Skip navigation
Sign up to follow your favorites on all your devices.
Sign up

As Nets, Irving situation becomes “acrimonious” other teams prep plans for Durant trade

Kurt Helin joins the show to offer his take on the latest developments in the Kyrie Irving saga in Brooklyn, as the point guard carries himself like an apex star -- without the results to back it up.

Kyrie Irving sees himself as one of the game’s elite players, one deserving of a four- or five-year max contract. Brooklyn Nets management — after watching Irving play 103 of 226 games over three seasons and not seem fully committed to the franchise — don’t want to extend him past a couple of years. Nets owner Joe Tsai has backed the hardline stance (at least so far).

What started as public negotiation tactics between the sides has now gotten much more personal and tense, ESPN’s Adrian Wojnarowski said on the NBA Today (hat tip Real GM).

“This is getting acrimonious,” said Wojnarowksi of the talks. “I think that’s the concern when you look at not only Kyrie Irving’s future in Brooklyn, but Kevin Durant’s future and whether they can hold this thing together right now.”

When Irving gave the Nets a list of other places he wanted to play — or at least made that list public — it was a sign this negotiation had crossed the Rubicon and there may be no turning back.

Other teams have taken notice and quietly started to plan for Kevin Durant trades, ESPN’s Zach Lowe said on The Lowe Post podcast.

“Teams are already operating under the, not the assumption, but we need to prepare for the contingency Kevin Durant is available via trade in six days, or seven days.”

Everyone involved seems to be taking stock of their relationship and deciding if they want to continue it into the future.

One overlooked angle in all this is Nets owner Tsai firing the team’s CEO over mounting financial losses for the franchise. While Tsai can be frustrated with ticket sales and sponsorship revenue not being as high as he expects or wants, the Nets will have an estimated $98 million luxury tax bill this season for their player payroll, the second highest in the NBA (behind Golden State). That’s where the losses mount — and for a team swept out of the playoffs in the first round. Those financial issues may have Tsai willing to back a more hardline stance by management on a player in Irving they feel has not been committed enough to winning.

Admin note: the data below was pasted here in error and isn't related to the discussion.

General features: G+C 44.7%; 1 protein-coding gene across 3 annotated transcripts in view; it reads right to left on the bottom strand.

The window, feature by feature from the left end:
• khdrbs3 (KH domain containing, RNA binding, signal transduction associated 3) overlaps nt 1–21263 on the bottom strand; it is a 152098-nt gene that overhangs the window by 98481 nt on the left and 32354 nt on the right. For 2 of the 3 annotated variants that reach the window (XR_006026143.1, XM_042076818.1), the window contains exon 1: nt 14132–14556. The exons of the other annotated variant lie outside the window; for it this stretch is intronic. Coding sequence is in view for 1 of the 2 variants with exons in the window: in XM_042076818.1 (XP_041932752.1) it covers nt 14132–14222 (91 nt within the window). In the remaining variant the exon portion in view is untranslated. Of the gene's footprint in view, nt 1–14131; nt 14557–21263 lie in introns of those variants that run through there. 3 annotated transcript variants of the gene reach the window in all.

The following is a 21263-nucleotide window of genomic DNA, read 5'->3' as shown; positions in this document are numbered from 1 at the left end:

Durant has four years and $192 million as his contract extension kicks in next season, limiting his leverage to force his way to a specific team if he wants out.

And that is still an “if” — while the general perception is Durant will ask out if Irving leaves, it may depend on what the Nets get back in a sign-and-trade and what other moves they make. Durant wants to win, wants a ring, and if he feels Nets ownership is not willing to spend to get that, his eye will wander. But he will be patient.

It had felt for a long time that the most likely outcome was the Nets and Irving would stop their game of chicken, figure out a middle ground and get a deal done. Not any more. This has gotten acrimonious and gone too far, and the big drama this offseason may prove to be where the Nets stars end up playing next and how the Brooklyn franchise moves forward.

The big date to watch: June 29. That’s when Irving has to decide to opt in to his $36.9 million for next season or become a free agent (opting in makes trades to the Lakers or Knicks much easier).